Cambridge has an excellent track record in Philosophy. Bertrand Russell and Ludwig Wittgenstein once worked here, as did G E Moore and Frank Ramsey. Today, the Philosophy faculty is widely respected for the high quality of its research, and the low ratio between students and teachers guarantees that each student will get excellent training in developing his or her philosophical skills.
The Philosophy students at St Edmund’s are either mature undergraduate (over 21) or affiliated students. Our students come from many different countries and cultures. The Philosophy students are looked after by Director of Studies Dr Jeff Phillips.
Philosophy is the study of fundamental problems about the nature of knowledge and reality, and about our moral and political ideas. In universities it is studied in a way which lays considerable emphasis on very precise and careful argument. Although undergraduates in Cambridge read a wide range of philosophical authors, the main aim of the course is not to impart information about which author said what. Rather the aim is that students acquire the kind of skill in reasoning which will enable them to tackle problems of a philosophical character and to think intelligently about abstract questions generally.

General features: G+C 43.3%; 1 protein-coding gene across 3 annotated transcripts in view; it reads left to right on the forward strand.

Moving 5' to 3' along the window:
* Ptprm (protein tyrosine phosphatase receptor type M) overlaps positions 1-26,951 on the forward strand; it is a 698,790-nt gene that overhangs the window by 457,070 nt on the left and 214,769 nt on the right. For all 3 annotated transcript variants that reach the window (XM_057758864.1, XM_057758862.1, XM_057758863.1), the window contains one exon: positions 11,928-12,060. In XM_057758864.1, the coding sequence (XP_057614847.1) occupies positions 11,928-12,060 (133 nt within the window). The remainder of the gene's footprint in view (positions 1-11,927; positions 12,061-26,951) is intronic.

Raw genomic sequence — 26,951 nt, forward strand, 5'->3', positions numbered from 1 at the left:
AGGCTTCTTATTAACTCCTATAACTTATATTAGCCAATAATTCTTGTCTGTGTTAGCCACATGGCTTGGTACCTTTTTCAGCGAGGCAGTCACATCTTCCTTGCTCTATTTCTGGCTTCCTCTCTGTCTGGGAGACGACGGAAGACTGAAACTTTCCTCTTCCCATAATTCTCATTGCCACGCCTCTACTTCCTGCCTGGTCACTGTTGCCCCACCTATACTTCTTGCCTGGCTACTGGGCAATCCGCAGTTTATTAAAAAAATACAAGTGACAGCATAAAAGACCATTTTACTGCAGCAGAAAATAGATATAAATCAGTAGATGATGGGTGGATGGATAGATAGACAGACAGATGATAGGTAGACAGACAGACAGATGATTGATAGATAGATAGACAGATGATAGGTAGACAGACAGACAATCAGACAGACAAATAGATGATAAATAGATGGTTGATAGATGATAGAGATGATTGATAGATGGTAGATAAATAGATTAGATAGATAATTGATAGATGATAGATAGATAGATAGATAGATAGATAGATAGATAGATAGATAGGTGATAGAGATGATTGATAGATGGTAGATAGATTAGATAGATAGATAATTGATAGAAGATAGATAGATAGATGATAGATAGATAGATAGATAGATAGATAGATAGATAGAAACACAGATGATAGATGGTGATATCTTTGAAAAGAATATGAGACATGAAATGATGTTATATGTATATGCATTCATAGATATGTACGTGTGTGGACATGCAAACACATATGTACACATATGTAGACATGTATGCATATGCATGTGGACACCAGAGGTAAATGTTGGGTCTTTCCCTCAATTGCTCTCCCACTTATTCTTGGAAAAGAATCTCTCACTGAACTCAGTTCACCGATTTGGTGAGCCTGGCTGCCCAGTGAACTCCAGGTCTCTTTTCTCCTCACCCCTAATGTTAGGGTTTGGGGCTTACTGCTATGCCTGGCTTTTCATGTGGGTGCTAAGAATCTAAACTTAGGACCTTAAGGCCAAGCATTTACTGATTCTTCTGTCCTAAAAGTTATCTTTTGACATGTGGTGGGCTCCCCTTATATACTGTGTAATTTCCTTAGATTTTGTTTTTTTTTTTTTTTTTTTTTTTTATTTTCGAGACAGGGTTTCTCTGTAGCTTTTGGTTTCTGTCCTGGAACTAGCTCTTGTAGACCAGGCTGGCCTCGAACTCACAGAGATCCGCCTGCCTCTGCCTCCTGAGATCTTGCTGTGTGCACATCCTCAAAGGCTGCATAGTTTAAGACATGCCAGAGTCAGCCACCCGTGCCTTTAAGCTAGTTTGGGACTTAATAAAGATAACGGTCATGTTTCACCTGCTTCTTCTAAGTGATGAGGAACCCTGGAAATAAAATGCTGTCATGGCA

Throughout the three years you are encouraged to read the works of modern philosophers and to think directly about philosophical topics, constructing your own arguments and exploring criticisms of the arguments of others. The history of philosophy is taught at every level, and the course includes papers on ancient, early modern, and nineteenth and twentieth century European philosophers.
There is further information about the course on the University and Faculty webpages.
Applications from mature students taking A levels or Access courses are welcome. There are no specific subject requirements.
All applicants for the Philsophy Tripos at St Edmund’s will be required to take an at interview admissions test. Further information about this will be provided.
Please note that your performance in the assessment at interview will not be considered in isolation, but will be taken into account alongside the other elements of your application.